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Ensemble

Requiem in Blue

REX HARLEY was at
Harvey Brough's 50th birthday concert

 

Some of us keep a low profile when the big birthdays come around. Harvey Brough, on the other hand, took a deep breath and set about organising a concert to celebrate his many years in the music business [Union Chapel, Islington, London UK, Thursday 1 November 2007]. There is a degree of irony involved here for, despite his considerable talents, as performer, arranger, composer or MD -- he's done the works -- Harvey's name remains relatively little known to the world at large. For a while, in the 1980s, when he led the eponymous Harvey and the Wallbangers, he enjoyed a certain fame, if not the fortune to go with it; but since then his work has been done largely behind the scenes. Anyone who has recently been to see the National Theatre's War Horse, for instance, will have heard Harvey in his capacity as musical director. And it is a measure of the respect in which he's held by other musicians that the stellar line-up of musicians at his birthday bash gave their time and services free.

Natacha Atlas at Harvey Brough's 50th Birthday Concert at Union Chapel. Photo © 2007 Helena Dornellas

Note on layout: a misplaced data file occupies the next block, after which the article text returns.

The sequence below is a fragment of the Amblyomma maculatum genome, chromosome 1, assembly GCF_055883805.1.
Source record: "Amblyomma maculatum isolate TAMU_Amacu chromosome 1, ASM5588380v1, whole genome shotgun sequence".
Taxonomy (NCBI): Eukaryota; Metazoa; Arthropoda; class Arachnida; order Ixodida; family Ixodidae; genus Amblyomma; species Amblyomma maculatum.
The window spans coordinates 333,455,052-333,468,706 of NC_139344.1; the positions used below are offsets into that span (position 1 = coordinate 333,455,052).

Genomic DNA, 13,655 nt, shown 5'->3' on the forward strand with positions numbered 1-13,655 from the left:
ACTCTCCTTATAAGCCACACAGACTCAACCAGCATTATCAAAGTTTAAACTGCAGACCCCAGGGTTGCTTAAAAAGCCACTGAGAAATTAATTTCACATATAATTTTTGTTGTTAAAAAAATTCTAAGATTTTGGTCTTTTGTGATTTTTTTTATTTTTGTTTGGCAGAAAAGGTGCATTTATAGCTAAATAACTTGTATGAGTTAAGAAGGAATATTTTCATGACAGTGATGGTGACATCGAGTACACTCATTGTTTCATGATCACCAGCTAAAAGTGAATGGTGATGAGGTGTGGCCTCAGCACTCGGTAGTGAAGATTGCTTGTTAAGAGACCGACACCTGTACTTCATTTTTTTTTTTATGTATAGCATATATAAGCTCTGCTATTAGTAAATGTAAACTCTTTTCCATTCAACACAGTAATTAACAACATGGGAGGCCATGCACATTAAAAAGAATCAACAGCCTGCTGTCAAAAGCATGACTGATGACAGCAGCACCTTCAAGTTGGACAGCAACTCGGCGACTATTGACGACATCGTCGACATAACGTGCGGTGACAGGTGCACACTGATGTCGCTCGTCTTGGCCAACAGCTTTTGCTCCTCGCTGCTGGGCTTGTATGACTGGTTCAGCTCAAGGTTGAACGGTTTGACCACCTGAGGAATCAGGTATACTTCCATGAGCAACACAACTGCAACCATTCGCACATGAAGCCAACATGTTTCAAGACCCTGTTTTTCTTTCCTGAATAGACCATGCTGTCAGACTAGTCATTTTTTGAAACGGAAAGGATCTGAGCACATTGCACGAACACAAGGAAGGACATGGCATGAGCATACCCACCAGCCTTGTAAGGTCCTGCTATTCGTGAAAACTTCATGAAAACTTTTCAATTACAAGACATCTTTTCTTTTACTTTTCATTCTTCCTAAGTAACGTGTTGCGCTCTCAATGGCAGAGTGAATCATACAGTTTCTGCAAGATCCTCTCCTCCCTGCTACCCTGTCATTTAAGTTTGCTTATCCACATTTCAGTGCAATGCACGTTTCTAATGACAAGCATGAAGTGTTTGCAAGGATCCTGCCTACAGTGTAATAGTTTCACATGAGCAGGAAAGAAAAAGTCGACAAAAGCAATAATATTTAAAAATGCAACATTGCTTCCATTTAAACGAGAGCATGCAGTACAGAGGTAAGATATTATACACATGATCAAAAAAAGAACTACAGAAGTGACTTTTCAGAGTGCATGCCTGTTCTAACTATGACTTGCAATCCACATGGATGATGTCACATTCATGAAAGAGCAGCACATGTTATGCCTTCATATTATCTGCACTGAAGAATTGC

Natacha Atlas at Harvey Brough's 50th Birthday Concert at Union Chapel. Photo © 2007 Helena Dornellas

One of the pleasures of the first half came from hearing the response of two women behind me when yet another performer took to the stage: 'Liane Carroll? I didn't realise she'd be here ... Natacha Atlas? Wow!' The wow factor was indeed considerable. In my own case, it came from seeing, and hearing, some of the finest jazz musicians in the country. Liane Carroll's version of Alfie, accompanied only by the bass clarinet of Julian Siegel, was simple perfection: scat singing not as virtuoso decoration, but soaring out of the emotional core of the song.

Gerard Presencer and Harvey Brough. Photo © 2007 Helena Dornellas
Gerard Presencer and Harvey Brough. Photo © 2007 Helena Dornellas

Also there was Gerard Presencer, leading a powerful rendition of Miles Davis's Nardis, with a rhythm section to die for: Andy Hamill on bass and the incomparable Winston Clifford on drums. Interspersed with the jazz contributions were performances of Harvey's own material. He sang the poignant Sleep, My Child, but left centre-stage to others. Marie Vassilliou performed Moon Aria from the opera he's currently working on, Stumbling Over Infinity. Then there were his arrangements, such as that for Steve Ashley's lovely, understated song The Rough with The Smooth; Jocelyn Pook and Natacha Atlas's Adam's Lullaby; and Hopetown House by Clara Sanabras, who also wrote the beautiful La Vida Callada, to words by Frida Kahlo.

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Copyright © 13 November 2007 Rex Harley, Cardiff UK

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